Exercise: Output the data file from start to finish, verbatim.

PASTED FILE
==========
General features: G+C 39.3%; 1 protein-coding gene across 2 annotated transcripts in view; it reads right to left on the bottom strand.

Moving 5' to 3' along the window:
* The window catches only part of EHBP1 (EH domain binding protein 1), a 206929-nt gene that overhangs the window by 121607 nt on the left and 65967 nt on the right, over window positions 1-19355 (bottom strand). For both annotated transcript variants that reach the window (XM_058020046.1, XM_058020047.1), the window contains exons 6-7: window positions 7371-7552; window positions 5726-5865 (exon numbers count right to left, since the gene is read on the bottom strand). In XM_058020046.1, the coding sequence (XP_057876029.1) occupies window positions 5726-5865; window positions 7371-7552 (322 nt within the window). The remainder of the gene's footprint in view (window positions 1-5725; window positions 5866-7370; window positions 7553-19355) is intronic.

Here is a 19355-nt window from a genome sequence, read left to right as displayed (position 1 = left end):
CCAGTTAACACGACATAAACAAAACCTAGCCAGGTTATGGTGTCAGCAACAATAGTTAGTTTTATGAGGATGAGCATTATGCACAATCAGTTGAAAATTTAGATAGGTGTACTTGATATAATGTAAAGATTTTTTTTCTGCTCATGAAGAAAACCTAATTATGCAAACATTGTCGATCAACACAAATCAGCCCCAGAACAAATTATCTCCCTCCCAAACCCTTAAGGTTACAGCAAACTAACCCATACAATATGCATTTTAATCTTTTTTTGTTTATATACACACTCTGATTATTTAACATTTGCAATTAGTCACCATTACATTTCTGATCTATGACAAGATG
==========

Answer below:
General features: G+C 39.3%; 1 protein-coding gene across 2 annotated transcripts in view; it reads right to left on the bottom strand.

Moving 5' to 3' along the window:
* The window catches only part of EHBP1 (EH domain binding protein 1), a 206929-nt gene that overhangs the window by 121607 nt on the left and 65967 nt on the right, over window positions 1-19355 (bottom strand). For both annotated transcript variants that reach the window (XM_058020046.1, XM_058020047.1), the window contains exons 6-7: window positions 7371-7552; window positions 5726-5865 (exon numbers count right to left, since the gene is read on the bottom strand). In XM_058020046.1, the coding sequence (XP_057876029.1) occupies window positions 5726-5865; window positions 7371-7552 (322 nt within the window). The remainder of the gene's footprint in view (window positions 1-5725; window positions 5866-7370; window positions 7553-19355) is intronic.

Here is a 19355-nt window from a genome sequence, read left to right as displayed (position 1 = left end):
CCAGTTAACACGACATAAACAAAACCTAGCCAGGTTATGGTGTCAGCAACAATAGTTAGTTTTATGAGGATGAGCATTATGCACAATCAGTTGAAAATTTAGATAGGTGTACTTGATATAATGTAAAGATTTTTTTTCTGCTCATGAAGAAAACCTAATTATGCAAACATTGTCGATCAACACAAATCAGCCCCAGAACAAATTATCTCCCTCCCAAACCCTTAAGGTTACAGCAAACTAACCCATACAATATGCATTTTAATCTTTTTTTGTTTATATACACACTCTGATTATTTAACATTTGCAATTAGTCACCATTACATTTCTGATCTATGACAAGATG